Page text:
The Taiwanese government is planning to speak with Tesla about potential grid-connected energy storage projects, according to regional news sources.
Japanese economic newspaper Nikkei’s website reported the government’s interest following a blackout in Taipei last week, allegedly caused by a private company’s attempts to upgrade equipment and control systems for a natural gas plant’s output.
While Nikkei reported “minor disruption” to a number of tech companies from the unscheduled power outage, news agency Reuters said it caused US$3 million worth of damage to 151 companies during the five-hour event.
Following Tesla’s recent award of a contract to build large-scale energy storage for South Australia, which came about after CEO Elon Musk offered to complete the 100MW project within 100 days from the signing of contracts, it appears the Taiwanese government was among those to take note. The South Australia project is also taking shape partly in response to major blackouts that hit the region in September 2015. Some commentators have noted that the tender to award that project happened extremely quickly and questioned its transparency.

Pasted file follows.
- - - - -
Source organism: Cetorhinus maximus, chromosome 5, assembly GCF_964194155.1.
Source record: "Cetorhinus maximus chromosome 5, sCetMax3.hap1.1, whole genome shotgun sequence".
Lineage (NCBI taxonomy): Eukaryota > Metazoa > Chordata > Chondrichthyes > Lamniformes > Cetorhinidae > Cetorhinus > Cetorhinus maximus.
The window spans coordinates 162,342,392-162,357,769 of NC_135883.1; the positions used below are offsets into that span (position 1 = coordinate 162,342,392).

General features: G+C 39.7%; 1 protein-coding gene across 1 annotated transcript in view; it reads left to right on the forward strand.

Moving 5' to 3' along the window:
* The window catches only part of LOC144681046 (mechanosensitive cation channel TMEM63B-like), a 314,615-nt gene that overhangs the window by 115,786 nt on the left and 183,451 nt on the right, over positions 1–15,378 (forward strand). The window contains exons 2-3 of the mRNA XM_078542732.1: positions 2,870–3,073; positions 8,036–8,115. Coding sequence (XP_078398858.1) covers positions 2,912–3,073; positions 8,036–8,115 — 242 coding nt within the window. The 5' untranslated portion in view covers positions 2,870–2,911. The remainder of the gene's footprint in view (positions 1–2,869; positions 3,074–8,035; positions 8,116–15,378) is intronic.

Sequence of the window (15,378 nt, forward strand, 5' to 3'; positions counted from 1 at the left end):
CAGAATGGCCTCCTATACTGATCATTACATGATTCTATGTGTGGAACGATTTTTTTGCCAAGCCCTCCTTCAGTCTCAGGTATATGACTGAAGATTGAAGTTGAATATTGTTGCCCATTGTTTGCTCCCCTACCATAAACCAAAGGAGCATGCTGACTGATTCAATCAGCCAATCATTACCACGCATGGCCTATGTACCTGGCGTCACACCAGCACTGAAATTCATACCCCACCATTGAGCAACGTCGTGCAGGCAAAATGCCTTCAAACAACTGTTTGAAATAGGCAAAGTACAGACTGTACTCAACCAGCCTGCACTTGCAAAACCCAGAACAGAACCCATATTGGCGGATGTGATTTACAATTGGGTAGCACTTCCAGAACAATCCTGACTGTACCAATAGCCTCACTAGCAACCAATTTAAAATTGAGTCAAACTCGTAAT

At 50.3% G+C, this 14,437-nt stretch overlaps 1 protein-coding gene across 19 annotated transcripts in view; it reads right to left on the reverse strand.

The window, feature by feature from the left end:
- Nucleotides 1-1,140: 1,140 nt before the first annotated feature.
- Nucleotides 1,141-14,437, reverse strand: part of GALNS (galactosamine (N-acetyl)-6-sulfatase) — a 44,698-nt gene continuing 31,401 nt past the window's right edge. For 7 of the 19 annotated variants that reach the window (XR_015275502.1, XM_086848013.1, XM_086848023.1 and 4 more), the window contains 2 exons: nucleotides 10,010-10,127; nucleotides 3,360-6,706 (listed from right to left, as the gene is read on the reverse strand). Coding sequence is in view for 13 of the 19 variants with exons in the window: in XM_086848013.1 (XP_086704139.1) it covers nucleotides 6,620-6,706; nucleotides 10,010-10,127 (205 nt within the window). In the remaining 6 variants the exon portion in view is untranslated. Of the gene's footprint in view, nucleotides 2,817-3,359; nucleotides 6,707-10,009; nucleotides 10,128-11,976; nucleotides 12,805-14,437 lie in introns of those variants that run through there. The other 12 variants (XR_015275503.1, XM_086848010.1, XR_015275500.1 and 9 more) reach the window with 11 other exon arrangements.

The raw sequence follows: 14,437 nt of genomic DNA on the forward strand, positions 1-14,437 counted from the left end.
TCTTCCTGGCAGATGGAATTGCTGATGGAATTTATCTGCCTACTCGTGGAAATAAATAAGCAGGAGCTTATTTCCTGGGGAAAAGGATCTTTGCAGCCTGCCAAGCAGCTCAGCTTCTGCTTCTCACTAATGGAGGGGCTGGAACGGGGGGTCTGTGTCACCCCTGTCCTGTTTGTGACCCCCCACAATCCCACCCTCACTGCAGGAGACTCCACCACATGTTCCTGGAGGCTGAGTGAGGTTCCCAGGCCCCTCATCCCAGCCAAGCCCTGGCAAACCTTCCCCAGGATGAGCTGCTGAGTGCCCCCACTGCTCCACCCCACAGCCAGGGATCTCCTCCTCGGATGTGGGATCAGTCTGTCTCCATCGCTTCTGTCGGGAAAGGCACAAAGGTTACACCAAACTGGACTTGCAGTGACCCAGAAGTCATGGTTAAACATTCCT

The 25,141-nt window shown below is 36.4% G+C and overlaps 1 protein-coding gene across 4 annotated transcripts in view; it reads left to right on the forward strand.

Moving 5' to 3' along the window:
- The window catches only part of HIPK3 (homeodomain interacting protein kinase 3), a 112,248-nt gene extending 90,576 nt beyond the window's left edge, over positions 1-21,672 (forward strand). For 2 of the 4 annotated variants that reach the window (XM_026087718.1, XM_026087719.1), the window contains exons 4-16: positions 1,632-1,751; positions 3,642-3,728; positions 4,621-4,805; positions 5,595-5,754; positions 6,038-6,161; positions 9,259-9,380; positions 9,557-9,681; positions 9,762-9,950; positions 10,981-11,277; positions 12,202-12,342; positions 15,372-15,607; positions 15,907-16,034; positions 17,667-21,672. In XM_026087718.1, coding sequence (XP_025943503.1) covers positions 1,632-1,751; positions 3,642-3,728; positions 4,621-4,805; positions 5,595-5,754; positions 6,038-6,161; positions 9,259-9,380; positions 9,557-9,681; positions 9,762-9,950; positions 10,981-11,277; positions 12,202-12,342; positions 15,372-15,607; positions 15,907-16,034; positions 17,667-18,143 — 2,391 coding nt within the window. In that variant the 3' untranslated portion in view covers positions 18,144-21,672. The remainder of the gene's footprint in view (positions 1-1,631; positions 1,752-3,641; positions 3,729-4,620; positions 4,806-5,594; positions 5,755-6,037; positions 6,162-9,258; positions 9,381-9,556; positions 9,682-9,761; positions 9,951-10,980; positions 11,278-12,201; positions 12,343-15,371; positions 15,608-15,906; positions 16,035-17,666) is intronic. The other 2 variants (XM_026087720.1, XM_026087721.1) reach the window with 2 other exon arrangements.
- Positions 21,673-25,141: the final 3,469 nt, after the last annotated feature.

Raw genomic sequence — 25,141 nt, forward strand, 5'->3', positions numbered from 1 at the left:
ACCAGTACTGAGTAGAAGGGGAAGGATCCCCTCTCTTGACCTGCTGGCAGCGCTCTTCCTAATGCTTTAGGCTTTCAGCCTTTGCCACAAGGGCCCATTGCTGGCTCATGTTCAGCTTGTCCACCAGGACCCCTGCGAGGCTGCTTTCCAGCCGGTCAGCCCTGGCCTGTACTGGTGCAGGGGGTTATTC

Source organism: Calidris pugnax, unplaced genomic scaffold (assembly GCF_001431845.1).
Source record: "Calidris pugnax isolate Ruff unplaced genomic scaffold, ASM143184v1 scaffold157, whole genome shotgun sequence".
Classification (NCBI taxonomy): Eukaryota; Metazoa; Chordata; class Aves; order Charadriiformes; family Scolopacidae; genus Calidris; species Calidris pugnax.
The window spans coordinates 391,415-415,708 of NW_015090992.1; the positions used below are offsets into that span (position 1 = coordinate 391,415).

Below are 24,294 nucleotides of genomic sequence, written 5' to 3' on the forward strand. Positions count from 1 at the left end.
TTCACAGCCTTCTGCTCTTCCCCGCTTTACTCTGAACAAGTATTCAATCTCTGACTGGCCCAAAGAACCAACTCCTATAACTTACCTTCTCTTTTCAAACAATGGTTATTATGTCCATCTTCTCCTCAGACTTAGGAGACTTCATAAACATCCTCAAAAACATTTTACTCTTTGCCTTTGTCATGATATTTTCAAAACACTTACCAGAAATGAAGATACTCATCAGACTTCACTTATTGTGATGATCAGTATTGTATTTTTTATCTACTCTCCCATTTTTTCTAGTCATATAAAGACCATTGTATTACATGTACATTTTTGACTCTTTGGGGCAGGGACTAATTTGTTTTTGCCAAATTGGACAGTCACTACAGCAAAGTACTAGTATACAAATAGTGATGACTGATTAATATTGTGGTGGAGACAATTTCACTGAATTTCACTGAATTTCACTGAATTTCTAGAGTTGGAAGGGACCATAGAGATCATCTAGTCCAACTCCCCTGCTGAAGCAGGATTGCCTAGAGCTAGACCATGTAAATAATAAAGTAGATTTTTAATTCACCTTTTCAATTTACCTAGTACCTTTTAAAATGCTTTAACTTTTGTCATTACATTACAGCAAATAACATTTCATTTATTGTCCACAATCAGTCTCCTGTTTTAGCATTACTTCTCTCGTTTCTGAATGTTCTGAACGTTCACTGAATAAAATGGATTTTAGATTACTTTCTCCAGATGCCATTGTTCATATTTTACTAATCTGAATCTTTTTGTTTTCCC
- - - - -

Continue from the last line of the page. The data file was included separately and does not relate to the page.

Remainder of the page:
“Tesla is using its lithium ion battery technology to help Australia and California to implement smart grid and grid storage, and we can learn from them in the future,” Nikkei reported Taiwanese minister for science and technology, Chen Liang-gee, had told assembled reporters.
“We will try to check out whether there is a suitable solution...we will get in touch with them.”
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